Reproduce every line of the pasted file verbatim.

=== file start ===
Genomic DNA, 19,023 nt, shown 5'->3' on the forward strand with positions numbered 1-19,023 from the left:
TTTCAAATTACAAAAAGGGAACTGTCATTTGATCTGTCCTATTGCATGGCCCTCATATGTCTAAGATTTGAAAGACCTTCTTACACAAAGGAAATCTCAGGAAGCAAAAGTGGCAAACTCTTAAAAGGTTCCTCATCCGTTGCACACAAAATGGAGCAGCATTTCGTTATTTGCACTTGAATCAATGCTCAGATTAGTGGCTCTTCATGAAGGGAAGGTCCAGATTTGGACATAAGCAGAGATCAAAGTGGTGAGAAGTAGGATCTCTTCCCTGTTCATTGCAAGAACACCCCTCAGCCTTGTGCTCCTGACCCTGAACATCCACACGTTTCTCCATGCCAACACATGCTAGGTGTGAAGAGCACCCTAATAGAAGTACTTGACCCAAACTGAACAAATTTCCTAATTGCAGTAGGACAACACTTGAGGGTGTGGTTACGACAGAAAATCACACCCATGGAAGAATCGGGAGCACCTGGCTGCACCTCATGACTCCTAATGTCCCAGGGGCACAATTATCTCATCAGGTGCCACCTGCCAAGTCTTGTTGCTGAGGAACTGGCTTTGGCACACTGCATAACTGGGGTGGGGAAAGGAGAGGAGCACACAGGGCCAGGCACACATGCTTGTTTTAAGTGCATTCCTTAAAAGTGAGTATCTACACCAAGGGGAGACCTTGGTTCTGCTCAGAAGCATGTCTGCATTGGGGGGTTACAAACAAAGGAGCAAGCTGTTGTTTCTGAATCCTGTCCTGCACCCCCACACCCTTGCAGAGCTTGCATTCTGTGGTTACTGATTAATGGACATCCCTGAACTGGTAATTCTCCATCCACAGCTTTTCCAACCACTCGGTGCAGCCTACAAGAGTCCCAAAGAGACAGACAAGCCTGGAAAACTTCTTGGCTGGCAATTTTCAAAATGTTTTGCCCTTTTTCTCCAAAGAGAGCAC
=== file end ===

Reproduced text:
Genomic DNA, 19,023 nt, shown 5'->3' on the forward strand with positions numbered 1-19,023 from the left:
TTTCAAATTACAAAAAGGGAACTGTCATTTGATCTGTCCTATTGCATGGCCCTCATATGTCTAAGATTTGAAAGACCTTCTTACACAAAGGAAATCTCAGGAAGCAAAAGTGGCAAACTCTTAAAAGGTTCCTCATCCGTTGCACACAAAATGGAGCAGCATTTCGTTATTTGCACTTGAATCAATGCTCAGATTAGTGGCTCTTCATGAAGGGAAGGTCCAGATTTGGACATAAGCAGAGATCAAAGTGGTGAGAAGTAGGATCTCTTCCCTGTTCATTGCAAGAACACCCCTCAGCCTTGTGCTCCTGACCCTGAACATCCACACGTTTCTCCATGCCAACACATGCTAGGTGTGAAGAGCACCCTAATAGAAGTACTTGACCCAAACTGAACAAATTTCCTAATTGCAGTAGGACAACACTTGAGGGTGTGGTTACGACAGAAAATCACACCCATGGAAGAATCGGGAGCACCTGGCTGCACCTCATGACTCCTAATGTCCCAGGGGCACAATTATCTCATCAGGTGCCACCTGCCAAGTCTTGTTGCTGAGGAACTGGCTTTGGCACACTGCATAACTGGGGTGGGGAAAGGAGAGGAGCACACAGGGCCAGGCACACATGCTTGTTTTAAGTGCATTCCTTAAAAGTGAGTATCTACACCAAGGGGAGACCTTGGTTCTGCTCAGAAGCATGTCTGCATTGGGGGGTTACAAACAAAGGAGCAAGCTGTTGTTTCTGAATCCTGTCCTGCACCCCCACACCCTTGCAGAGCTTGCATTCTGTGGTTACTGATTAATGGACATCCCTGAACTGGTAATTCTCCATCCACAGCTTTTCCAACCACTCGGTGCAGCCTACAAGAGTCCCAAAGAGACAGACAAGCCTGGAAAACTTCTTGGCTGGCAATTTTCAAAATGTTTTGCCCTTTTTCTCCAAAGAGAGCAC